Make a Roadmap to Reporters

Everyone knows the best way to get somewhere you've never been is to follow a map.  Approaching the media for publicity is no different. You need to create a plan.

Here's a guest post from Storyteller to the Media Michelle Tennant to help you get pointed in the right direction.

Keeping Your Eye on the Ball When Creating a PR Plan

By Michelle
Tennant

The biggest mistake people make when
seeking publicity is focusing too much on their own needs and not enough on
their audience.

Often
our first response when we have news to share is to send out a new release in a
shotgun fashion. But if we focus only on our need for publicity, our eyes are
off the target.

It’s like in baseball where coaches
teach players to focus on the ball they are getting ready to hit. Or dance
teachers who tell ballerinas to look at a
focus point when they are twirling.

To get effective publicity for your
product, service or organization, you have to plan for your audience’s needs.

And your first audience is the
media. You need to be familiar with the media and work to meet their needs.

Broadcast or print?

Although we speak of the media as if
they are one entity, there are big differences between the needs of broadcast
and print, local and national and general and specific media.

Print reporters tend to be serious
journalists who want to educate the public about the topics they cover. They
are interested in getting the scoop — in telling readers what is news, what has
not been said before, and putting it into perspective.

Broadcast reporters are more interested
in the entertainment value of the news they present. Since they are competing
with other visual media to attract viewers, they often seek out news that is
controversial, dramatic or compelling. Otherwise viewers will just change the
channel.

Television reporters also are drawn
to stories with great visual images while print reporters seek statistics,
analysis and expert commentary to put stories in perspective.

Both print and broadcast journalists
are looking for ways to illustrate larger national trends and stories, and
reaction from the public and experts to breaking news.

You have to decide whether broadcast
or print is the best venue for publicizing your organization, product or
service. But there is a lot more to deciding your target media.

National or local?

In seeking publicity, are you
looking at consumers on a local, regional or national level?

When you are working with local
newspapers or broadcast media, they are first interested in the local angle —
the person making news or their connection to a local
or national
story.

National media often use specific
localized examples illustrate larger trends affecting everyone. A good example
was a piece Good Morning America recently produced using contacts they got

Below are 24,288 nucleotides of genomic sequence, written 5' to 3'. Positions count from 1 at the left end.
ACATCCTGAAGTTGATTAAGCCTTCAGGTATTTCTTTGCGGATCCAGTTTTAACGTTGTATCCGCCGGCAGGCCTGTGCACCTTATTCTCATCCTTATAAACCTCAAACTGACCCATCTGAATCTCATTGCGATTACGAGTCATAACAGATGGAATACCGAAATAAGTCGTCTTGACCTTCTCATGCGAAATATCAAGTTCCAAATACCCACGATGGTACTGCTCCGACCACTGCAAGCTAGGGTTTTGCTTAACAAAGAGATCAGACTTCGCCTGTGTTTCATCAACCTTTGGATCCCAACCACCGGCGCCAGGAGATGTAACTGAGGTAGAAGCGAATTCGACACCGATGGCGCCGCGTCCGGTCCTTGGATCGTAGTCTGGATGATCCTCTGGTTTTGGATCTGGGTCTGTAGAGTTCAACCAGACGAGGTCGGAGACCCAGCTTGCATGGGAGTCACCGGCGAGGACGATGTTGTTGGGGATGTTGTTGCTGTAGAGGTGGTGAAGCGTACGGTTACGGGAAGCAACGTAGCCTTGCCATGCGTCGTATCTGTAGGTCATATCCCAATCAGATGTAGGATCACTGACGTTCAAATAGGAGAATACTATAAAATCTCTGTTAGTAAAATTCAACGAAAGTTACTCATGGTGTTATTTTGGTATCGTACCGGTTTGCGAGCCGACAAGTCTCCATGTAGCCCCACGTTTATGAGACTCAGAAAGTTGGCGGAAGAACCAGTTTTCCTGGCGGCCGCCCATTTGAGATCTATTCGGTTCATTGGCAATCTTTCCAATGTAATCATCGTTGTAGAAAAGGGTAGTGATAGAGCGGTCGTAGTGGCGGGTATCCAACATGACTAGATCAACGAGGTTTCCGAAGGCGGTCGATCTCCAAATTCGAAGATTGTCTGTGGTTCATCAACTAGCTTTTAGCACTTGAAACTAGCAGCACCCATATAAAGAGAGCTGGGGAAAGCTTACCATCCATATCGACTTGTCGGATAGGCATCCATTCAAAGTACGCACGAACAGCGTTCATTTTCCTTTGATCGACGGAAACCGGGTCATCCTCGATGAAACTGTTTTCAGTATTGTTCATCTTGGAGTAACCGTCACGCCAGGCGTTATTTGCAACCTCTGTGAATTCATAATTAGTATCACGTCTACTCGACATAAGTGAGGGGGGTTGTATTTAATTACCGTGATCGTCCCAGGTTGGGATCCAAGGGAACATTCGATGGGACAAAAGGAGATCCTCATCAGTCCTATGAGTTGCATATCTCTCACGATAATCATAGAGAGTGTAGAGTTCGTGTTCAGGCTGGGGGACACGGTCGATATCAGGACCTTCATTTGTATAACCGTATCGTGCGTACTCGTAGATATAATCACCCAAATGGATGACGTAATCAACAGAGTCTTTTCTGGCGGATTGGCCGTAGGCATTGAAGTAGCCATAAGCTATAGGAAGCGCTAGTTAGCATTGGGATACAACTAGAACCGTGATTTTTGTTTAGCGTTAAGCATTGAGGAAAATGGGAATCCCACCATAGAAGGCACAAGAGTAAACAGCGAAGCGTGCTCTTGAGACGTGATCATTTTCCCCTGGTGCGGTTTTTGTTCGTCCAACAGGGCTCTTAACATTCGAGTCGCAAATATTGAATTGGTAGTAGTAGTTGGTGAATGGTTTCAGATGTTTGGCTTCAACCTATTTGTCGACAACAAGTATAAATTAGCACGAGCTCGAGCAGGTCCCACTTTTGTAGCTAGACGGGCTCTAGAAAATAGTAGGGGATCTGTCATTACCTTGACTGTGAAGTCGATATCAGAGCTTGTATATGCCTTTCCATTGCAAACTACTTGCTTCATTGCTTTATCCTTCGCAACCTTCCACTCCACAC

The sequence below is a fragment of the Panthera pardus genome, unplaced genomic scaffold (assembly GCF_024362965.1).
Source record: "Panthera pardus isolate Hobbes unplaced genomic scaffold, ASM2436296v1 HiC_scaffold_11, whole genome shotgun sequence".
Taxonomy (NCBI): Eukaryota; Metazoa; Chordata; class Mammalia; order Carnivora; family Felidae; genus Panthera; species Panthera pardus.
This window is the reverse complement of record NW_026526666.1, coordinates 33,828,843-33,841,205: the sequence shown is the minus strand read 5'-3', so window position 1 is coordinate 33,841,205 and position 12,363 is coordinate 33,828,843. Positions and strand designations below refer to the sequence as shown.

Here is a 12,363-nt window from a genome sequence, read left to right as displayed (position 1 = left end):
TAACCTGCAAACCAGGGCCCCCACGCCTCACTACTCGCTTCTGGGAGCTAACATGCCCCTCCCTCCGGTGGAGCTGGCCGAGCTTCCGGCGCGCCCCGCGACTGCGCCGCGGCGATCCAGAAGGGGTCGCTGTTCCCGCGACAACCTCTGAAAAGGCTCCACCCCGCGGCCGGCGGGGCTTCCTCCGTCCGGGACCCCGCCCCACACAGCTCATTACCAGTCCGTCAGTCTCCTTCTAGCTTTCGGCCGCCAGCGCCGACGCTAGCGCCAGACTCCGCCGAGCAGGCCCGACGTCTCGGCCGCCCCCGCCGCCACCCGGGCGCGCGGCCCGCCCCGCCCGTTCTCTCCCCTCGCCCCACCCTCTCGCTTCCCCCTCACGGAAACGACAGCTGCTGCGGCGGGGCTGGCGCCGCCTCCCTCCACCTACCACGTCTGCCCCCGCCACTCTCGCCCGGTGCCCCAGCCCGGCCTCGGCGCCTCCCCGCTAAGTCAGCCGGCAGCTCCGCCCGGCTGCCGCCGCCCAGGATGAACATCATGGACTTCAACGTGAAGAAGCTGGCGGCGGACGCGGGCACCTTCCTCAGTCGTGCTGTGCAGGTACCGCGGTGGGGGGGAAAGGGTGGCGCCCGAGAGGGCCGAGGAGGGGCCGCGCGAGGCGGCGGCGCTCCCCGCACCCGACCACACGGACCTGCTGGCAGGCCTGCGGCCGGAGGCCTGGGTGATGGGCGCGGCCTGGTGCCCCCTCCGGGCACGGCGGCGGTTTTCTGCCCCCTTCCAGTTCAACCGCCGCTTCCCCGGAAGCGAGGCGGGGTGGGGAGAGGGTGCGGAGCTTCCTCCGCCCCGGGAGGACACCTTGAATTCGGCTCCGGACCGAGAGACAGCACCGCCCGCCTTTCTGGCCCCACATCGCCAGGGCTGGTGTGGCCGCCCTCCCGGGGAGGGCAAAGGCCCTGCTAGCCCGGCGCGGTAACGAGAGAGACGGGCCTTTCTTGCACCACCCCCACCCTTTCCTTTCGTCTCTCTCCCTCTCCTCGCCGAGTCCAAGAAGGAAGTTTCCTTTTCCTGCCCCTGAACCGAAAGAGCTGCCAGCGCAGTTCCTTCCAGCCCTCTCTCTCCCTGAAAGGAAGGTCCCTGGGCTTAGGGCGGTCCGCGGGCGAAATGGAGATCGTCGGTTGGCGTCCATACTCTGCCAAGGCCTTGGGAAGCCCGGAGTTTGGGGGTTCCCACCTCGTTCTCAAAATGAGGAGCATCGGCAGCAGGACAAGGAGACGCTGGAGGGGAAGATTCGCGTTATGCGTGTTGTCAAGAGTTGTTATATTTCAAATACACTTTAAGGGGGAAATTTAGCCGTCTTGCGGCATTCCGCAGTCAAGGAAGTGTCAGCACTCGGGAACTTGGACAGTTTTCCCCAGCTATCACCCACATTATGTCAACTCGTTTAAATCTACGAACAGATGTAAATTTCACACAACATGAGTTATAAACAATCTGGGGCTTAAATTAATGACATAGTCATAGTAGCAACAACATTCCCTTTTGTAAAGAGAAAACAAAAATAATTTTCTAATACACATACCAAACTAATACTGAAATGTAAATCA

through my firm, Wasabi Publicity Inc.

Good Morning America specializes in
producing great little segments that are entertaining. They were doing a story
on parents who have trouble saying no to their children’s request for money in
the recession.

This particular segment
focused on parenting tips. They
called me
because they needed a family to interview. I was able to connect them with a
family through one my expert clients.

This all came about because I had
sent Good Morning America an email letting them know that I am a resource.
That’s a good illustration of something I always say: it’s not just who you
know, but who knows about you.

General consumer or industry
specific audience?

Ask yourself which media will best
reach my target audience? Do I need to reach general consumers? Then it may be
best to go with TV and radio.

But if yours is a specialized
product or service, your best bet is may be trade publications that deal with
the details of each industry. For instance, my firm recently publicized a new
auto cleaning product through several trade publications.

The point is you should consider
your target audience — the media’s needs and interests — before publicizing
your product or service. That is how to keep your eye on the ball to create an
effective PR plan.

 

 20-year PR
Veteran and Chief Creative Officer of Wasabi Publicity, Michelle
Tennant Nicholson's seen PR transition from typewriters to Twitter. Called a
five-star publicist by Good Morning America's Mable Chan, Michelle specializes
in international PR working regularly with the likes of Oprah, Larry King, BBC,
The Today Show and all major media. Recently she secured a Dr. Phil
placement for a client within eight hours of signing the
contract. Contact her at PR blog http://www.StorytellerToTheMedia.com
where she teaches tips from the trade.

 

The following two tabs change content below.

Janet Vasil

On-Camera, Speaker & Media Trainer/Coach at Vasil Media Group | Your Media Moment & Beyond
Virtual Communication Specialist Janet Vasil is a former award-winning, EMMY®-nominated TV Journalist who teaches business professionals to communicate with impact on-camera, in media interviews, and as public speakers. Contact at http://bit.ly/Talk2Janet

Latest posts by Janet Vasil (see all)